Writing is a fascinating thing and although we usually don't think much about it, it is one of the major inventions of human communication. It allows us to communicate not over great distances in space – such as this article reaching you – but also to communicate over great distances of time. It enables us to transport information over several generations and in a far greater quantity than if all information had to be memorised and dilivered through oral tradition.
But writing isn't just one thing. There are several different alphabets – this text is written in the modern latin alphabet, but it is far from the only one in existence. In fact, it is not even the only system of writing.
Another system of writing is called logographic and is represented by systems such as the egyptian hieroglyps or the chinese Han characters. In such a system each character has a specific meaning rather than a phonetic value. This enables the writing to be read by people who would not understand each other's speach, but because the writing transports concepts and meanings in it's symbols rather than sounds, people who speak different languages can all communicate using the same writing. In a pre-modern China, this was extremely useful: The country was extremely large and people from one end of the country would have little chance to hear the speach of someone from the other end of the country and so would have rather different ways of speaking. But the Han Characters did not represent the spoken sounds, simply the meaning.
Logographic writing systems have some drawbacks however: For one, they require a very large number of characters, since everything has to have it's own character and that makes it very difficult to learn to read these writing systems since they are almost a second language. And secondly the characters do not give any indication of how a word is supposed to be pronounced, so if you do not know a character, you have to show it to someone to get an answer for what it means.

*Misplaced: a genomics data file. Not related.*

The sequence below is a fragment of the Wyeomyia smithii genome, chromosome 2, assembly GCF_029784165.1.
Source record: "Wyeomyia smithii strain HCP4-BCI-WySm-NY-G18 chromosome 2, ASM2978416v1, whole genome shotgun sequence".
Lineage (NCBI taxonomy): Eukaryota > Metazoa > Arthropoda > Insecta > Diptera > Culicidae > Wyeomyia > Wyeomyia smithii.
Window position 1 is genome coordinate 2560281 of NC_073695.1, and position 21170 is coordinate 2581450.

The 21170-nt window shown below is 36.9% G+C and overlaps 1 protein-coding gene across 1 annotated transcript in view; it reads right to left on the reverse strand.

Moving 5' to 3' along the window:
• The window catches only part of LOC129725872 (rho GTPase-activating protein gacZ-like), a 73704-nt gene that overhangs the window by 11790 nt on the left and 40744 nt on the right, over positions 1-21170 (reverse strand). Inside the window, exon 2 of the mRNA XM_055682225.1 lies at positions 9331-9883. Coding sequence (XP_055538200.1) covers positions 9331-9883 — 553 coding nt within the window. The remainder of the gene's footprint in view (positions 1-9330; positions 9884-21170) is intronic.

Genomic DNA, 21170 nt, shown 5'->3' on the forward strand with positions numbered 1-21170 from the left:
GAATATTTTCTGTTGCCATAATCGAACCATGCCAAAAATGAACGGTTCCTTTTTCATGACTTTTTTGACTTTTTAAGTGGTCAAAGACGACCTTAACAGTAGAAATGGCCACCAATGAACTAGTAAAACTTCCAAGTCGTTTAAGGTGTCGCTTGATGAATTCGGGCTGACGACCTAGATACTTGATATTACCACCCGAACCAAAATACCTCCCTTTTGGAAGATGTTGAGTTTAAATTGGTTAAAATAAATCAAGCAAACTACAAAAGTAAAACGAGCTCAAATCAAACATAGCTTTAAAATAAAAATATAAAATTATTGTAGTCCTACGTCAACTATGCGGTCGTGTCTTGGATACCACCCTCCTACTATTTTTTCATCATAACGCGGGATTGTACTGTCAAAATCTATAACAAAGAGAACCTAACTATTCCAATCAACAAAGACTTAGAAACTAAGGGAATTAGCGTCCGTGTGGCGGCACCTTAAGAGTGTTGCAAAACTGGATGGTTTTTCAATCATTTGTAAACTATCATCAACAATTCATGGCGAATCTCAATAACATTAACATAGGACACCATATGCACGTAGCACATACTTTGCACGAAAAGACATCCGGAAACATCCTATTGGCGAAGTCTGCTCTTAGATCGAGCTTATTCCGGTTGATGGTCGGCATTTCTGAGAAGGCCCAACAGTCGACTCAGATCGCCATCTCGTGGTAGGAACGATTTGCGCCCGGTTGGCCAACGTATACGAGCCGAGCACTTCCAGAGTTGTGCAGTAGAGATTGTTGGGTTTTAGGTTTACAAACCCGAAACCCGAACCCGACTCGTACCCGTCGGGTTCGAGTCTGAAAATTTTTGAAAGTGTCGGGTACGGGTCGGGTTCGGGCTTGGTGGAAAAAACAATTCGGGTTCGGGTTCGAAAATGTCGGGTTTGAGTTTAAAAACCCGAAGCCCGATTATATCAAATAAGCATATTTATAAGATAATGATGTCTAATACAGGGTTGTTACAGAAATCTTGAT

So that leads us to another type of alphabet: The kind that represents sounds. It has the advantage that it can be used to spell out sounds and so will give you an idea what the word you read sounds like. It also requires far fewer characters, which can be reduced even further if you accept a certain ambiguity of sounds. For example, if all the sounds that modern english represent with an A had to have their own letter there would be quite a few more than the single character we see today. But allowing one character to hold all these similar-sounding sounds rather than make a character for each of them makes writing simpler to learn.
That isn't the end though, for there are writing systems who do a little bit of both and do a sort of rebus writing where they have a relatively small number of logographic characters which are known by everyone and then they are strung together to create other words with the same sounds. These can be interspersed with actual logographic characters that represent their 'concept'.
There is so much to be learned about writing and I can only encourage anyone who's interested to learn more to dive into it; it is truly fascinating.
Scientifics are slightly geeky additions that have been with us since the eagle has known how to fly. Okay, not that long, but it's a nifty category that separates it from the usual ramble of articles.